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Click Public Policy Dispatch - Volume 14, Issue 4 to see as a webpage.

January 24, 2014
Volume 14
Issue 4

COUNTY FARM BUREAU VISITS TO THE STATEHOUSE   Visits to the Statehouse by Farm Bureau members are an important component to successful efforts by the Farm Bureau staff. County presidents, state legislative chairs or regional managers will schedule visits on-line. If you have any questions, please contact Zach Schmidt at 317-692-7855 or

The following counties have scheduled visits to the Statehouse next week.
Monday, Jan. 27 – Clay.
Tuesday, Jan. 28 – Newton.
Wednesday, Jan. 29 – Floyd and Kosciusko.
Thursday, Jan. 30 – Lake and Porter.

Thanks to Delaware, Henry and Jasper counties for visiting last week.


SOIL PRODUCTIVITY BILL PASSES THE SENATE   One of Indiana Farm Bureau’s top priorities made substantial progress this week. SB 111, authored by Sen. Jean Leising (R-Oldenburg), unanimously passed out of the Senate on Thursday afternoon by a vote of 48-0. The support of the entire Senate and Sen. Leising’s leadership is much appreciated for this high priority of Indiana Farm Bureau. SB 111 goes to the House next week for committee assignment.

PERSONAL PROPERTY PROPOSALS MOVE OUT OF COMMITTEE   Amidst complaints and concerns from local officials about revenue losses, different proposals to eliminate portions of the personal property tax moved out of the fiscal committees in each House this week. SB 1, authored by Sen. Hershman (R-Buck Creek), exempts taxpayers with $25,000 or less in personal property from property tax. He indicated that 71 percent of personal property taxpayers would be exempted in this bill, which also lowers the corporate gross income tax. Katrina Hall testified in favor of the bill as a starting point for discussions and because the bill includes a blue ribbon commission to study personal property tax and additional ways to eliminate it over time. HB 1001, authored by Rep. Eric Turner (R-Cicero), passed out of the House Ways & Means Committee on Thursday. HB 1001 provides for a local option by the county income tax council to allow the elimination of new personal property in their county. This bill basically provides a method for automatic abatement to all owners of business personal property and requires no application or approval process. Indiana Farm Bureau supported HB 1001 as a measured first step in providing relief from personal property tax where the tax base is such that shifts would not be significant or where local officials want to create a more attractive tax climate for business development. It is clear that House and Senate leaders will be conferring over a final package that will also meet the goals set out by Gov. Pence in his State of the State address.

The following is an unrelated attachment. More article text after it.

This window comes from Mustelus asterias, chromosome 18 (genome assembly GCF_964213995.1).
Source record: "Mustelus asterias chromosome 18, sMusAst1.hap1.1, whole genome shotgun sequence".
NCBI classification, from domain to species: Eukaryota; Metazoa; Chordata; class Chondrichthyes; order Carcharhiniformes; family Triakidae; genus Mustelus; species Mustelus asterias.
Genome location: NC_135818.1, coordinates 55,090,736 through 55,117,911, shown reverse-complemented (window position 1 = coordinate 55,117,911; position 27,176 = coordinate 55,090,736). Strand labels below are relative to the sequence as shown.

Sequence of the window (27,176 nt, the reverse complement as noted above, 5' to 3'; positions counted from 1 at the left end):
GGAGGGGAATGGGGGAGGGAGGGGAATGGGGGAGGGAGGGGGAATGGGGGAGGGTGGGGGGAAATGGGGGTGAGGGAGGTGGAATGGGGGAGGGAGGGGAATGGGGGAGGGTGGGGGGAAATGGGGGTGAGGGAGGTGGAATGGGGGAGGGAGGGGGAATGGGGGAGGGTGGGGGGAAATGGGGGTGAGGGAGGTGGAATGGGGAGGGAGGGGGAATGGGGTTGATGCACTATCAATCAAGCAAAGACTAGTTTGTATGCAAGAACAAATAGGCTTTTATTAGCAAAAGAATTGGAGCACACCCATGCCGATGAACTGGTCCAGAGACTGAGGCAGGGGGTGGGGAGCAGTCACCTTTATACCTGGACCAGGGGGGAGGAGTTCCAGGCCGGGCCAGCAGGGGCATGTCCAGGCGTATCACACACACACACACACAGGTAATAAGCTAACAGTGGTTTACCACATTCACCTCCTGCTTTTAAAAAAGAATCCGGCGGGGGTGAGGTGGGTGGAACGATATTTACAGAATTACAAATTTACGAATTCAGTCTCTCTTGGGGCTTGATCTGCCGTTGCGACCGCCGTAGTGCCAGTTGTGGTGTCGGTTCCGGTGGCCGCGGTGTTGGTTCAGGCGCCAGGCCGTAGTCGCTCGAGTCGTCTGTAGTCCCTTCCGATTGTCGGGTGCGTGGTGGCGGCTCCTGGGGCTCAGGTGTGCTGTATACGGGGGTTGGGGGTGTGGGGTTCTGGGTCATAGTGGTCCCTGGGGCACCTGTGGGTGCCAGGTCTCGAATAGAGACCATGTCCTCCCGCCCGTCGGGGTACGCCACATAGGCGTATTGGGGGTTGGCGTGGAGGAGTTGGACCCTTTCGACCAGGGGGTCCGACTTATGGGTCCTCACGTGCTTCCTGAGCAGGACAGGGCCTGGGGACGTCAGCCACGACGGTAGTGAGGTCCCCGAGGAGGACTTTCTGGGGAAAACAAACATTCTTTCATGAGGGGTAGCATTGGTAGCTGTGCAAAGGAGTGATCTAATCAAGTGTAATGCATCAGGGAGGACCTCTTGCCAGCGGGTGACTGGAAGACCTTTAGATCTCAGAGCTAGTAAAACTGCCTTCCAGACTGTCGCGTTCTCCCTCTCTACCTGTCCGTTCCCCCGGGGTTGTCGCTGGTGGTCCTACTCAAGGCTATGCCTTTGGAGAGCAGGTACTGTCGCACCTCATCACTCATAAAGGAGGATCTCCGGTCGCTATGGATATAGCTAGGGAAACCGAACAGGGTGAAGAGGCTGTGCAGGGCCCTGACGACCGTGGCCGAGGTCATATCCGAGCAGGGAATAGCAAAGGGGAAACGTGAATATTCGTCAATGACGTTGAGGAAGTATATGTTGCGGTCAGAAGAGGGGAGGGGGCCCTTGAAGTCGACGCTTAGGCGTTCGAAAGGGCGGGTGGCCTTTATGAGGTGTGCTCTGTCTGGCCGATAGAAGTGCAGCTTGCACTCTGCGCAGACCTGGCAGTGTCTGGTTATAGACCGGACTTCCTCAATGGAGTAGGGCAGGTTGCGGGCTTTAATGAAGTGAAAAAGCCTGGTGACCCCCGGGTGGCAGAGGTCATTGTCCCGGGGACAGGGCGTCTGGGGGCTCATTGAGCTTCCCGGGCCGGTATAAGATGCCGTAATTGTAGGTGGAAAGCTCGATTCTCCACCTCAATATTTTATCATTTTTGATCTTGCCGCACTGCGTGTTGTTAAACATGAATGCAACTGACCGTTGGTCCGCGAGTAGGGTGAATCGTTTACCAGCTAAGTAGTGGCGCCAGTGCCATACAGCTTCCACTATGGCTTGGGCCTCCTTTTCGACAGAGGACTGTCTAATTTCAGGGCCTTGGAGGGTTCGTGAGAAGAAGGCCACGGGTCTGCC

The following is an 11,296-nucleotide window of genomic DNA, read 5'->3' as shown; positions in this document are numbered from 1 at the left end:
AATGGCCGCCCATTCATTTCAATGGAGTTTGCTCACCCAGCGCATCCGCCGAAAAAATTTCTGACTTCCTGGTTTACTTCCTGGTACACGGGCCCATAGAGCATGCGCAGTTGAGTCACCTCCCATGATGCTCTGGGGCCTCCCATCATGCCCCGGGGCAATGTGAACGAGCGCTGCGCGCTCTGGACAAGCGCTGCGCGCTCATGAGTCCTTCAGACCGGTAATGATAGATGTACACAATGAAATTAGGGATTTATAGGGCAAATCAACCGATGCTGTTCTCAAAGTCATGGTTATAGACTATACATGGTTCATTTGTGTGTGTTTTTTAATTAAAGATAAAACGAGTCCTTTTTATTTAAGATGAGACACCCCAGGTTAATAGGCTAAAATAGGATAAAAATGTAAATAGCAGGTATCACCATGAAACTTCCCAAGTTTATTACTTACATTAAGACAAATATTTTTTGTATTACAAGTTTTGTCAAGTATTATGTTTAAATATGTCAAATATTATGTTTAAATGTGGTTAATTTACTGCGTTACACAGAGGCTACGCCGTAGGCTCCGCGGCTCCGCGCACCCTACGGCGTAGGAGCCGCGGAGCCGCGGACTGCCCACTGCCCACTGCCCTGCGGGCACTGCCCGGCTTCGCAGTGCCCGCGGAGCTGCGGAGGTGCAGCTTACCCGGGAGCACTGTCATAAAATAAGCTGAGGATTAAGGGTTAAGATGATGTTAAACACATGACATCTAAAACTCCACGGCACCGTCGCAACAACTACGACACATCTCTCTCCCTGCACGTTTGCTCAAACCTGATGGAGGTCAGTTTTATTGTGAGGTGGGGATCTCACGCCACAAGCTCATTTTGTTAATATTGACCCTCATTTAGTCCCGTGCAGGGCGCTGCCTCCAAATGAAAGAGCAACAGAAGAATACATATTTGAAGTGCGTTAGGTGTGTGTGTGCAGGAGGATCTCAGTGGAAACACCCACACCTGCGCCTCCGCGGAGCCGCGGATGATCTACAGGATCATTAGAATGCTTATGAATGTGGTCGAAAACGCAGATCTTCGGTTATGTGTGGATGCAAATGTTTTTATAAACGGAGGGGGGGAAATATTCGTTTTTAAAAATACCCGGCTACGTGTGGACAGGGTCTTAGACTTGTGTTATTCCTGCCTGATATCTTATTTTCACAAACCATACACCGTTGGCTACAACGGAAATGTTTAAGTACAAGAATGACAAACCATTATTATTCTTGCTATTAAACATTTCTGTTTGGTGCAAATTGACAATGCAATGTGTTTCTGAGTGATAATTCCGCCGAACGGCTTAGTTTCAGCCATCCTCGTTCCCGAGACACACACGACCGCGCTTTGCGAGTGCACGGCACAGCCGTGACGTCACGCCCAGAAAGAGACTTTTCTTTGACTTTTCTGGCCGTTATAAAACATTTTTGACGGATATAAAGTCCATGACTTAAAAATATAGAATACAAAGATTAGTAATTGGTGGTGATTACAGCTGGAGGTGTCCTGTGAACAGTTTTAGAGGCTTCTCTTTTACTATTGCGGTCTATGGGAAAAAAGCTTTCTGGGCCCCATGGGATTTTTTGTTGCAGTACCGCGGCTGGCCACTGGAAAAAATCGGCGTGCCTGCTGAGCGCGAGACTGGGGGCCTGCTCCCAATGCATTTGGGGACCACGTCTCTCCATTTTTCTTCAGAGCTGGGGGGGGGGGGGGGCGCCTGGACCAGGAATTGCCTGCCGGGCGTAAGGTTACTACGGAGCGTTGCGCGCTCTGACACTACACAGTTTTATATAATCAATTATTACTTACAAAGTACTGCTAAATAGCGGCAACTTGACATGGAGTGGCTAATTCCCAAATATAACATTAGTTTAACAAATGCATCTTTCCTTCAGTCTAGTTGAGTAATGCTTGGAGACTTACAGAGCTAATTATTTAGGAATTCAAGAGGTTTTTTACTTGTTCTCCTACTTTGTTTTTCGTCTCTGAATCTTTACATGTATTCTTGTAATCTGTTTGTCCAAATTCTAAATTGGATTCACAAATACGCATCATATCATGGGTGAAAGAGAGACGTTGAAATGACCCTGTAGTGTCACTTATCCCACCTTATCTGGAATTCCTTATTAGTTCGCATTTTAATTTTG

GENERAL ASSEMBLY SUPPORTS STREAMLINING GOVERNMENT   The House Environmental Affairs Committee passed HB 1217, authored by Rep. Steve Davisson (R-Salem), which establishes a procedure to remove the requirement that landowners receive separate permits from DNR and IDEM for some activities, such as work in creeks, rivers and some wetlands. The vote was 9-2 with the two dissenting voters noting that they supported the concept but that the bill needs to be amended to address some challenges the language could raise for implementation. Farm Bureau’s Justin Schneider testified in support of the bill and noted the need for government to be more efficient and transparent, and he committed to working with legislators to draft an amendment to address concerns. The bill was introduced by Rep. Don Lehe (R-Brookston), who was filling in for Rep. Davisson who is recovering from surgery. All of us at Farm Bureau wish Rep. Davisson a speedy recovery.

SENATE COMMITTEE PASSES SB 101   The Senate Corrections & Criminal Law Committee chaired by Sen. Mike Young (R-Indianapolis) passed SB 101 (enhanced ag trespass) as amended. The amended bill adds causing property damage to an agricultural operation to the existing crime of institutional criminal mischief. Indiana farmers will not be required to post “no trespassing” signs to protect the production areas of their farms. If a trespasser commits an intentional act that causes property damage it could result in additional penalties depending on the amount of damage caused. To get more involved and take action, please visit our website.   
Talking points for SB 101:

  • Farms and their economic viability are often harmed by trespassers. A remedy is needed to protect the private property rights of Indiana farmers.
  • Farmers should be afforded the same trespass protections available to homeowners – i.e., not be obligated to post a sign.
  • Strengthening trespass has been a goal of Indiana farmers for many years.
  • Farmers should not be expected to give up their property rights to those who would trespass.
  • SB 101 would take away the posting burden, so entering a property without consent would be trespass.
  • Trespass plus an intentional act that causes property damages could result in heightened offenses.